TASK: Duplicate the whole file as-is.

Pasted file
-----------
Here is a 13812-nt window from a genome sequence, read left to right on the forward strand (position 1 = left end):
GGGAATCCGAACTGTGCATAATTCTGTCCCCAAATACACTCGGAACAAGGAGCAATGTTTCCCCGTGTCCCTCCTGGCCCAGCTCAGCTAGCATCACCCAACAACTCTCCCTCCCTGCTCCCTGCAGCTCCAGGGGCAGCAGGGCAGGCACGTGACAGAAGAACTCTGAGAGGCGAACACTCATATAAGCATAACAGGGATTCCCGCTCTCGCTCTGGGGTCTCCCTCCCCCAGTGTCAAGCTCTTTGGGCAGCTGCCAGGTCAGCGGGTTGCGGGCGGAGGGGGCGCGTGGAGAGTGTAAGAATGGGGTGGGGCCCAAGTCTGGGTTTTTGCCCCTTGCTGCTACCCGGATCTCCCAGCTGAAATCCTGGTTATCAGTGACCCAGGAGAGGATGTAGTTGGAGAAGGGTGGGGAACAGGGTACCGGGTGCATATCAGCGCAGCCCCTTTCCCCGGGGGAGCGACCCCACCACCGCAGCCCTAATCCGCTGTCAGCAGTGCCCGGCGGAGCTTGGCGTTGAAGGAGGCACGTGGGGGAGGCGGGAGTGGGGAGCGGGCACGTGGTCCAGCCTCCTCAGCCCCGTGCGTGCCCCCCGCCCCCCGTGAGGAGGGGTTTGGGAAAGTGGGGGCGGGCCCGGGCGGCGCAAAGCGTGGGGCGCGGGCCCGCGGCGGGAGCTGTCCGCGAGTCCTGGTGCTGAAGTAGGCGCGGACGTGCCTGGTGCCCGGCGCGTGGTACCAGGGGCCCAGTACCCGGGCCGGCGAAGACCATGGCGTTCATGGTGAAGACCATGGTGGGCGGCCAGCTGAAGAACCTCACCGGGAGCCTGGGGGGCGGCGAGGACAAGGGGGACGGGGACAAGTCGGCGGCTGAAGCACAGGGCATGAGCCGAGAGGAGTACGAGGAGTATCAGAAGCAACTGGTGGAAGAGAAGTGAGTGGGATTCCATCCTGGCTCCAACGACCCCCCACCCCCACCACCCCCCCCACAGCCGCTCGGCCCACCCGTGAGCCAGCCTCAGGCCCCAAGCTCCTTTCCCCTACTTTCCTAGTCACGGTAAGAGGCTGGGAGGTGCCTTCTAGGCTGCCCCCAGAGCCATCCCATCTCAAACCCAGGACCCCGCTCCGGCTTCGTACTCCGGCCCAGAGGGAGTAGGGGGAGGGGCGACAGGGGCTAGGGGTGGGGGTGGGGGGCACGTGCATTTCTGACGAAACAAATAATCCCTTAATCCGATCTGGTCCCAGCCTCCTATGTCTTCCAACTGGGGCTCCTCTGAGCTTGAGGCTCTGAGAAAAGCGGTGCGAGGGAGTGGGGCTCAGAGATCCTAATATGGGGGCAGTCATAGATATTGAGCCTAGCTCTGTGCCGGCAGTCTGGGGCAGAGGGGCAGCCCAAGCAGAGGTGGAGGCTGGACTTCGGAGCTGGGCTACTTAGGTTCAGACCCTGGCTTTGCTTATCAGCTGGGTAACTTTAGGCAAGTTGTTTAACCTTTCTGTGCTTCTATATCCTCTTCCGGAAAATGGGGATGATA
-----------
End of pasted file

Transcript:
Here is a 13812-nt window from a genome sequence, read left to right on the forward strand (position 1 = left end):
GGGAATCCGAACTGTGCATAATTCTGTCCCCAAATACACTCGGAACAAGGAGCAATGTTTCCCCGTGTCCCTCCTGGCCCAGCTCAGCTAGCATCACCCAACAACTCTCCCTCCCTGCTCCCTGCAGCTCCAGGGGCAGCAGGGCAGGCACGTGACAGAAGAACTCTGAGAGGCGAACACTCATATAAGCATAACAGGGATTCCCGCTCTCGCTCTGGGGTCTCCCTCCCCCAGTGTCAAGCTCTTTGGGCAGCTGCCAGGTCAGCGGGTTGCGGGCGGAGGGGGCGCGTGGAGAGTGTAAGAATGGGGTGGGGCCCAAGTCTGGGTTTTTGCCCCTTGCTGCTACCCGGATCTCCCAGCTGAAATCCTGGTTATCAGTGACCCAGGAGAGGATGTAGTTGGAGAAGGGTGGGGAACAGGGTACCGGGTGCATATCAGCGCAGCCCCTTTCCCCGGGGGAGCGACCCCACCACCGCAGCCCTAATCCGCTGTCAGCAGTGCCCGGCGGAGCTTGGCGTTGAAGGAGGCACGTGGGGGAGGCGGGAGTGGGGAGCGGGCACGTGGTCCAGCCTCCTCAGCCCCGTGCGTGCCCCCCGCCCCCCGTGAGGAGGGGTTTGGGAAAGTGGGGGCGGGCCCGGGCGGCGCAAAGCGTGGGGCGCGGGCCCGCGGCGGGAGCTGTCCGCGAGTCCTGGTGCTGAAGTAGGCGCGGACGTGCCTGGTGCCCGGCGCGTGGTACCAGGGGCCCAGTACCCGGGCCGGCGAAGACCATGGCGTTCATGGTGAAGACCATGGTGGGCGGCCAGCTGAAGAACCTCACCGGGAGCCTGGGGGGCGGCGAGGACAAGGGGGACGGGGACAAGTCGGCGGCTGAAGCACAGGGCATGAGCCGAGAGGAGTACGAGGAGTATCAGAAGCAACTGGTGGAAGAGAAGTGAGTGGGATTCCATCCTGGCTCCAACGACCCCCCACCCCCACCACCCCCCCCACAGCCGCTCGGCCCACCCGTGAGCCAGCCTCAGGCCCCAAGCTCCTTTCCCCTACTTTCCTAGTCACGGTAAGAGGCTGGGAGGTGCCTTCTAGGCTGCCCCCAGAGCCATCCCATCTCAAACCCAGGACCCCGCTCCGGCTTCGTACTCCGGCCCAGAGGGAGTAGGGGGAGGGGCGACAGGGGCTAGGGGTGGGGGTGGGGGGCACGTGCATTTCTGACGAAACAAATAATCCCTTAATCCGATCTGGTCCCAGCCTCCTATGTCTTCCAACTGGGGCTCCTCTGAGCTTGAGGCTCTGAGAAAAGCGGTGCGAGGGAGTGGGGCTCAGAGATCCTAATATGGGGGCAGTCATAGATATTGAGCCTAGCTCTGTGCCGGCAGTCTGGGGCAGAGGGGCAGCCCAAGCAGAGGTGGAGGCTGGACTTCGGAGCTGGGCTACTTAGGTTCAGACCCTGGCTTTGCTTATCAGCTGGGTAACTTTAGGCAAGTTGTTTAACCTTTCTGTGCTTCTATATCCTCTTCCGGAAAATGGGGATGATA